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Executives and Social Media = Efficiency is Key

by Stefan Lindegaard
November 7, 201211/7/12 3 Comments

During a session for an executive group at a large, international company last week, I asked the executives what it would take for them to embrace social media.

One thing on which there was a general consensus was that they would like to use social media in ways that could make their organization more efficient. This goes for processes and functions in general – marketing, customer service as well as innovation. Well, this is probably as expected for executives given the current difficulties. Efficiency beats opportunities.

Another interesting discussion was whether you gain a helicopter perspective and provide the proper framework and conditions for social media to become an efficient tool without having personal experiences with social media. We reached the conclusion that you really need personal experiences. It is not enough to ”just” hire people with the right mindset, skills and let them take care of this.

Unfortunately, executives do not have the time needed to gain this personal perspective on social media so they often run into a Catch 22 situation as described in this blog post. So in the context of innovation, the innovation leaders must educate upwards in order to get the executives up to date.

One way to do this is to let the executives become inspired by other executives – their peers – either by showing them examples and success stories from other companies or by arranging sessions in which they can share insights and experiences face to face with executives that have already been through similar challenges.

Another tool could be a mentoring program in which digital residents (usually younger people) give the executives an introduction to social media.

The idea of educating upwards is taking hold among corporate innovation teams, but it is fairly difficult and we lack good cases on this. Let me know if you can share other ideas on how to educate executives on social media issues.

Currently there are "3 comments" on this Article:

  1. Peter Douwes says:

    Lack of time is a common excuse heard among executives when it comes to sharing thoughts about social media and the impact of internet to their business. Many are 50+ and had no urge so far to really dig into the Brave New Digital World that is to become reality and tip the balance in worldwide commerce and politics.

    A publication that was convincing to me as a 50+ manager was 'Meatball Sundae' by Seth Godin. He explains why internet is not a sort of separate instrument or extention to your business but shows how it will structurally be the way business will be organised and run. In fact it IS the way to Brave New Digital World, if you like it or not, if you were born in it or not.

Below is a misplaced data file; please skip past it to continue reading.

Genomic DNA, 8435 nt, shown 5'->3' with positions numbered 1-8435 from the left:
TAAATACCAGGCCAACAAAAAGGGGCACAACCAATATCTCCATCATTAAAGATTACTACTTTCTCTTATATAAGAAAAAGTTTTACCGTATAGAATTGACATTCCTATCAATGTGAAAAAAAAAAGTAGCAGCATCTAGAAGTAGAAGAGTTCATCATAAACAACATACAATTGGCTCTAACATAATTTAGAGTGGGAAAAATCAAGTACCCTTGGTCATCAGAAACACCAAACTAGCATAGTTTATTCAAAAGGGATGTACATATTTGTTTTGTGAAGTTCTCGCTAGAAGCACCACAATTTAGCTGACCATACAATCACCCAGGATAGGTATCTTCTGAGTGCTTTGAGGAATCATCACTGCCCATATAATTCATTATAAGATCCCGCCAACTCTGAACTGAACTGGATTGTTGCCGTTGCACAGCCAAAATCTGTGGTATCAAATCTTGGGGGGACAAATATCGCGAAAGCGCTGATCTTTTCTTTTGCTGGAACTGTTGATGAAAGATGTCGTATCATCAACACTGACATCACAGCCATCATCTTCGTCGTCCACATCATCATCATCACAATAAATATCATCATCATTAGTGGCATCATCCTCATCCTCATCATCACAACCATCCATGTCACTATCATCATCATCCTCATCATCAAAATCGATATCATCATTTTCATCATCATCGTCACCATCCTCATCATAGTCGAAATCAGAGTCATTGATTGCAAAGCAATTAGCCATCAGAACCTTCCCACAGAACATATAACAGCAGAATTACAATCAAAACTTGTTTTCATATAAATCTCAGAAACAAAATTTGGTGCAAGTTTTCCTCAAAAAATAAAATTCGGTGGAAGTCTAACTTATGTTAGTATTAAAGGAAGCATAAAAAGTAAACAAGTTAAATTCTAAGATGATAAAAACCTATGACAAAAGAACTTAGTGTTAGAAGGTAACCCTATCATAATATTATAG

• Peter Douwes says:

      The latter is true for most exe's. I can easily understand their inner fear and resistance to change within themselves, before be able to stimulate adequate changes within their own companies. Even if they are surrounded by a team of Brave New Digital World Managers. Even if they have Brave New Digital Kids at home that could best introduce them to what is really lying ahead.

      Next to what you proposed already we should tune into the period they were formed as modern managers an how they updated their knowledge. If time is scarce I would add a simple bedside reading book in fysical and digital form that could be their starting point. Imagine a Xmas gift: thin but well structured, relevant as to management issues, with persuasive cases and quotes by innovative peers: 'The ten minute Digilogical Executive'. In this book they are introduced in a humoristic way to the Brave New Digital World they have entered already and coached through very simple steps towards login into a digital platform with an exclusive code, where they find more information, cases, where they can practise and chat, and have access to social media once they are ready for it. Stupid simple but super relevant.

      • Peter Douwes says:

        Over the weekend I read a nice introductory book on how to get involved with social media: 'Get Social' by Jeanet Bathoorn. It was part of a 2 hour workshop where 20 professionals reflected on Jeanet's neat presentation on the topic. We also shared our experiences thought brief assignments in order to get a better feel for the matter and deal with the main question: how can I use this for my personal practise or business. Of course with drinks and networking afterwards.

        In brief, I guess a gradual path, each short and concise but convincing and tailored to the need of the bussy exe's, will have most meaning to get them familiar, involved and more focussed to the benefit of their work and their business.

        How can we pick up this multi media challenge?